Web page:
Thursday, November 09, 2006

Naturalistic unreality

Harold Bloom, in Shakespeare: The Invention of the Human:

It is difficult to describe Shakespeare's mdoes of representation without resorting to oxymorons, since most of these modes are founded upon seeming contradictions. A "naturalistic unreality" suggests itself, to meet Wittgenstein's annoyed comment that life is not like Shakespeare. Owen Barfield replied to Wittgenstein in advance (1928):
...there is a very real sense, humiliating as it may seem, in which what we generally venture to call our feelings are really Shakespeare's "meaning."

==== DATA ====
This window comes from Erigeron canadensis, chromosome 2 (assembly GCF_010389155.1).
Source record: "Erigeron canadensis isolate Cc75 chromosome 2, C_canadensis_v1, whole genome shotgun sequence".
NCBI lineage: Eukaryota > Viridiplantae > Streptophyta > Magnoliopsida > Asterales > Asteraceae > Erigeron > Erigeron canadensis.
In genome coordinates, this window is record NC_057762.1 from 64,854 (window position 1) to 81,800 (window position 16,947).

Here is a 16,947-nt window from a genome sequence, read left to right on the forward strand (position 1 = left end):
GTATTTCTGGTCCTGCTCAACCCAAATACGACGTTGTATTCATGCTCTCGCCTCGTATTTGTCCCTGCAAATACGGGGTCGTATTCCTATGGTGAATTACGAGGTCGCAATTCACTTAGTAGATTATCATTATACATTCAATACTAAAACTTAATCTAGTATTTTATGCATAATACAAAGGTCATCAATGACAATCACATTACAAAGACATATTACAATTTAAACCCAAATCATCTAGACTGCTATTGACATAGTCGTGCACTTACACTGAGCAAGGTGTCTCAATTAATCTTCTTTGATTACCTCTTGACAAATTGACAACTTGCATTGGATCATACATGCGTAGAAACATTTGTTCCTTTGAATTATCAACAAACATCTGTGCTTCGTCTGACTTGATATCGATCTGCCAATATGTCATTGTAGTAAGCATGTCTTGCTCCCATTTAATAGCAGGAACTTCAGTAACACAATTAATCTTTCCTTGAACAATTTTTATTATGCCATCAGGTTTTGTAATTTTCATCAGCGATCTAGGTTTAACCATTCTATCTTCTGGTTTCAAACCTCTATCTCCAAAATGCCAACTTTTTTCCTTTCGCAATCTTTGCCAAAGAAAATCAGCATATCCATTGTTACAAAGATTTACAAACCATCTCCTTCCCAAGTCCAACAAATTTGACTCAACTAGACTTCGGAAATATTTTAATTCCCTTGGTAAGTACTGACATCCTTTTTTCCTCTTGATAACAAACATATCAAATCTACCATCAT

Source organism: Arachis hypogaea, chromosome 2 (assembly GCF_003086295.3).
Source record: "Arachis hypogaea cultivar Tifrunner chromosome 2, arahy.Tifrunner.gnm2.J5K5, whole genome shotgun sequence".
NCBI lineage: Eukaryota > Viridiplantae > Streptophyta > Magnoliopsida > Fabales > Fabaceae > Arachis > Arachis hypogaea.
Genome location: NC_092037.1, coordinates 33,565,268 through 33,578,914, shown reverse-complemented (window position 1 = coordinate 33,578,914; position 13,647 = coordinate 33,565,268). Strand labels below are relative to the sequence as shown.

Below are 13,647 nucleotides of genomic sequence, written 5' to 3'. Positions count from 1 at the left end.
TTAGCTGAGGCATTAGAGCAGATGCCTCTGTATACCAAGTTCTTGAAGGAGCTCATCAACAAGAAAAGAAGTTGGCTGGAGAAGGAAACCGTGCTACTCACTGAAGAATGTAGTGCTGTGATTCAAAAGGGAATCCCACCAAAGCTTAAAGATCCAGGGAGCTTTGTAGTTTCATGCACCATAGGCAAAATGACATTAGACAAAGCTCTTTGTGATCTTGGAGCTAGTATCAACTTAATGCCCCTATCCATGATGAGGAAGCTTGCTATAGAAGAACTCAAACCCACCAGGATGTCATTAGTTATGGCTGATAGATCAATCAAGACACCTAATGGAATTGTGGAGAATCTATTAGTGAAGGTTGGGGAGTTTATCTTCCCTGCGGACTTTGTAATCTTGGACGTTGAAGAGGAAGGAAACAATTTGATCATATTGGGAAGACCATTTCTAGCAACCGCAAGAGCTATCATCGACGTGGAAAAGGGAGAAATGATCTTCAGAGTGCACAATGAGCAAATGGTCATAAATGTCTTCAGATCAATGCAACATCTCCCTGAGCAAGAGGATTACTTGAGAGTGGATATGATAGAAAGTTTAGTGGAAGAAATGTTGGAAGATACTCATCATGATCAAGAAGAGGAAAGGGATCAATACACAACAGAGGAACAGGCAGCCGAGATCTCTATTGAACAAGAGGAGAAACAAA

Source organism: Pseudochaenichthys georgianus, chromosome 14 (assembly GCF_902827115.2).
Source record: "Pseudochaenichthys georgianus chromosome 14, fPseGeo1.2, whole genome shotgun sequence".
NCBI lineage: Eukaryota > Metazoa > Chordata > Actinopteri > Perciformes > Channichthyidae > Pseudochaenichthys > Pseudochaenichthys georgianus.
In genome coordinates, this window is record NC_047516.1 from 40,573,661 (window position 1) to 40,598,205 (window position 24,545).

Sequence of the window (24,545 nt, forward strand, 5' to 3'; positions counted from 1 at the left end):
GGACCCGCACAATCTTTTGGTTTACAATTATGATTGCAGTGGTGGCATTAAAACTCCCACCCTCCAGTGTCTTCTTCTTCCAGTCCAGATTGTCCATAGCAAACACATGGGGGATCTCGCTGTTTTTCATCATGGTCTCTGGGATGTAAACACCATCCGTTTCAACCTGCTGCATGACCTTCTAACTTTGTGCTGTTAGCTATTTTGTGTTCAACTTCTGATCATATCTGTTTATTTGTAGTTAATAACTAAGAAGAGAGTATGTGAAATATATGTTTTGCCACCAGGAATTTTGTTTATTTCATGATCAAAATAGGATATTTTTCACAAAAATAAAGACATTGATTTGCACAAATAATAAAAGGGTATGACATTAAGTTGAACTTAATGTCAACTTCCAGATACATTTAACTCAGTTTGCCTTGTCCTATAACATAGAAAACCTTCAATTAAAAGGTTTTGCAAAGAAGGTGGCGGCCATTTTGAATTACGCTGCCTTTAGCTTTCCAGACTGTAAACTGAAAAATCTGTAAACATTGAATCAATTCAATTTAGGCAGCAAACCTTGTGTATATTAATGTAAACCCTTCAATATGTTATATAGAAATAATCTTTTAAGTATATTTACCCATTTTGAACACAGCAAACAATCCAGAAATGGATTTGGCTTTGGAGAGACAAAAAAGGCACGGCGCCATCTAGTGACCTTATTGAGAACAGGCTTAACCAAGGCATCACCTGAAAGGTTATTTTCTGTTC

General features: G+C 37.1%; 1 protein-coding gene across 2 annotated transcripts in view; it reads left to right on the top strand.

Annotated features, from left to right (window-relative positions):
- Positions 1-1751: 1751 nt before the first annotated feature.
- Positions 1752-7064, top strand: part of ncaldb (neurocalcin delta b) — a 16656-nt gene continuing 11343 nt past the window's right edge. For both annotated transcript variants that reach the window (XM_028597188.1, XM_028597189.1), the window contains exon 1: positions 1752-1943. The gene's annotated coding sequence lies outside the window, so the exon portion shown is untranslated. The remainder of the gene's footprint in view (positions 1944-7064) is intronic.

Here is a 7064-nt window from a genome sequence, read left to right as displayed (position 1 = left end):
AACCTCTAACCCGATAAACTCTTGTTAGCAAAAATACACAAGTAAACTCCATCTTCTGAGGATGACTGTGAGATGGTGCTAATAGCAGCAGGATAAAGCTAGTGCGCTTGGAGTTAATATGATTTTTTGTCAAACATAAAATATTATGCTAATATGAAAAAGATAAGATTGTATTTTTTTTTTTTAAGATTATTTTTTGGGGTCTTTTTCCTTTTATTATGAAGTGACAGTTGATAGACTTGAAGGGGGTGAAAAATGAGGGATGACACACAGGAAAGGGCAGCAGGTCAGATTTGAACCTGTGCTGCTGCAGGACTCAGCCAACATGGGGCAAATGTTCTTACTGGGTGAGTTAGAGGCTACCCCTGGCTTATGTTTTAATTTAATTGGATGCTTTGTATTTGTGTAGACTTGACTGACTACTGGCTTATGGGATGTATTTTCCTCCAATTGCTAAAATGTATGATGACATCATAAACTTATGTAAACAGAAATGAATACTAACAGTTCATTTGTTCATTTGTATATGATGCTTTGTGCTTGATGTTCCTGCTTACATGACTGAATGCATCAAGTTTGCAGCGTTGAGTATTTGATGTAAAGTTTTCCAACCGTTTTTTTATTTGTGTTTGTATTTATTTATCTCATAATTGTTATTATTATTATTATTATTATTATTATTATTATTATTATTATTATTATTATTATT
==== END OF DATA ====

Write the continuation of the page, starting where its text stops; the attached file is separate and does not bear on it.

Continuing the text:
Life itself has become a naturalistic unreality, partly, because of Shakespeare's prevalence. To have invented our feelings is to have gone beyond psychologizing us: Shakespeare made us theatrical, even if we never attend a performance or read a play. After Hamlet literally has stopped the play--to joke about the War of the Theaters, to command the Player King to enact the absurd scene in which Aeneas recounts Priam's slaughter, to admonish the players to a little discipline--we more than ever regard Hamlet as one of us, somehow dropped into a role in a play, and the wrong play at that. The prince alone is real; the others, and all the action, constitute theater.

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